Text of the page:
In many low and middle-income countries, solid waste management (SWM) systems remain weak and lack standardization. Moreover, these systems fail to account for citizen’s insight on the proposed solid waste initiatives. This study aims to identify the main determinants of SWM practices in a low-middle income country while accounting for citizens’ perceived knowledge, attitudes, structural barriers, and willingness to pay for different services. Three communities were thus selected with varying socioeconomic factors and where different SWM practices were adopted. A cross-sectional study based on an interviewer-administered questionnaire was conducted across the three areas. Our results showed that increased knowledge and awareness of proper SWM did not correlate with people’s attitudes nor with their adoption of positive waste management practices, such as reusing, reducing, recycling, and sorting of waste. Nevertheless, the results showed that the presence of an effective SWM system in a community positively influenced people’s attitudes. Structural determinants, including the lack of appropriate facilities and adequate infrastructure, weak public knowledge on sorting, recycling, and composting, as well as the absence of guiding policies, appeared to be core barriers hindering the adoption of sustainable waste management practices across the three communities. The results of this study highlight the importance of establishing integrated SWM systems in developing countries, as they appear to trigger positive behaviors by the serviced citizens.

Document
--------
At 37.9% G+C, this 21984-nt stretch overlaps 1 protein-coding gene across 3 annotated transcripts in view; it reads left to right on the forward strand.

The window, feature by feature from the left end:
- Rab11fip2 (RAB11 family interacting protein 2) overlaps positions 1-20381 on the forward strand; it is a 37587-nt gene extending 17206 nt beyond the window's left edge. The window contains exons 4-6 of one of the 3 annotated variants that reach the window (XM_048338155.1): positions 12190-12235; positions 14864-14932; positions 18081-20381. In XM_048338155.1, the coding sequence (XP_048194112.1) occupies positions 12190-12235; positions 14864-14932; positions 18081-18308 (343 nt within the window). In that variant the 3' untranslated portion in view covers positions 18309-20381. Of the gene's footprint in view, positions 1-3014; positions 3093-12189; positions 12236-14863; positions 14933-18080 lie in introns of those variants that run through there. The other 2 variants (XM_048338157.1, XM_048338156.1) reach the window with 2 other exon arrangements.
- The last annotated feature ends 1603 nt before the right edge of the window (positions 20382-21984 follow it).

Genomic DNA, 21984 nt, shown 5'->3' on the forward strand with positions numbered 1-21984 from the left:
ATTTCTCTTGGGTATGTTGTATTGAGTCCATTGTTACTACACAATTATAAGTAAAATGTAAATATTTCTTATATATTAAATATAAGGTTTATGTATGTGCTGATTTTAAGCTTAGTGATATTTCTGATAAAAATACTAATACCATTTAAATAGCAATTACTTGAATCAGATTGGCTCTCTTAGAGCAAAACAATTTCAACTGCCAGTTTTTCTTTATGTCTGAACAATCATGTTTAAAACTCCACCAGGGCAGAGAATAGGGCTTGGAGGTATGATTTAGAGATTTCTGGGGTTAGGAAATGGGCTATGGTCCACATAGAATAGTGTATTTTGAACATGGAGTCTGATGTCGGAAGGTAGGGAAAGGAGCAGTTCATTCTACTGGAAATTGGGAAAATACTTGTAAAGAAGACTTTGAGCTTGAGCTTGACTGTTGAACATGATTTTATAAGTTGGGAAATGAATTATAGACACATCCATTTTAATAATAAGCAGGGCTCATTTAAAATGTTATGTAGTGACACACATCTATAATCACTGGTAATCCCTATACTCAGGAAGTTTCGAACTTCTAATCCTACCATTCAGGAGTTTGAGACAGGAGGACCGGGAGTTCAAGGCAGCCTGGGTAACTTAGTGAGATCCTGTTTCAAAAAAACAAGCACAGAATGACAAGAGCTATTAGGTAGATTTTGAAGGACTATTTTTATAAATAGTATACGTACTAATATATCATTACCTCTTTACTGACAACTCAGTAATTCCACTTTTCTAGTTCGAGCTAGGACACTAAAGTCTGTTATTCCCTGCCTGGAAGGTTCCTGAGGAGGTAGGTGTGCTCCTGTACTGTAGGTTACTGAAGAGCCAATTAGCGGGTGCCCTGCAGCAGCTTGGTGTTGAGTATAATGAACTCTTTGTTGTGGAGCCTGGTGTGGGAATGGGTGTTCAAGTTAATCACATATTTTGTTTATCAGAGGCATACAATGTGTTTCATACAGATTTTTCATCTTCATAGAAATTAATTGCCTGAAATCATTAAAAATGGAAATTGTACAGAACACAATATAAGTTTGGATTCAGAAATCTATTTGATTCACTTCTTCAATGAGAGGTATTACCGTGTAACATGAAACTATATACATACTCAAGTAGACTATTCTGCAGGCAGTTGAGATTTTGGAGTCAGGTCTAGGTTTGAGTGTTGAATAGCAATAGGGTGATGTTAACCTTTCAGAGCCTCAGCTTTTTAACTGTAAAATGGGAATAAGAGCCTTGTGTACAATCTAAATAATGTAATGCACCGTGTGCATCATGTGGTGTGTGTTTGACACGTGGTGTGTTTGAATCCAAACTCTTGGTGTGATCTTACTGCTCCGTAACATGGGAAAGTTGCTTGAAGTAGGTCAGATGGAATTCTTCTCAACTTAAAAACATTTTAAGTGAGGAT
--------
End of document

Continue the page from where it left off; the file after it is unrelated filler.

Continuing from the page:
Bibliographical noteFunding Information:
The authors would like to extend their appreciation and gratitude to the Lebanese National Council for Scientific Research for funding this research project.
© 2021, The Author(s), under exclusive licence to Springer Science+Business Media, LLC, part of Springer Nature.
- Resource conservation
- Solid waste management
- Willingness to pay
ASJC Scopus subject areas
- Global and Planetary Change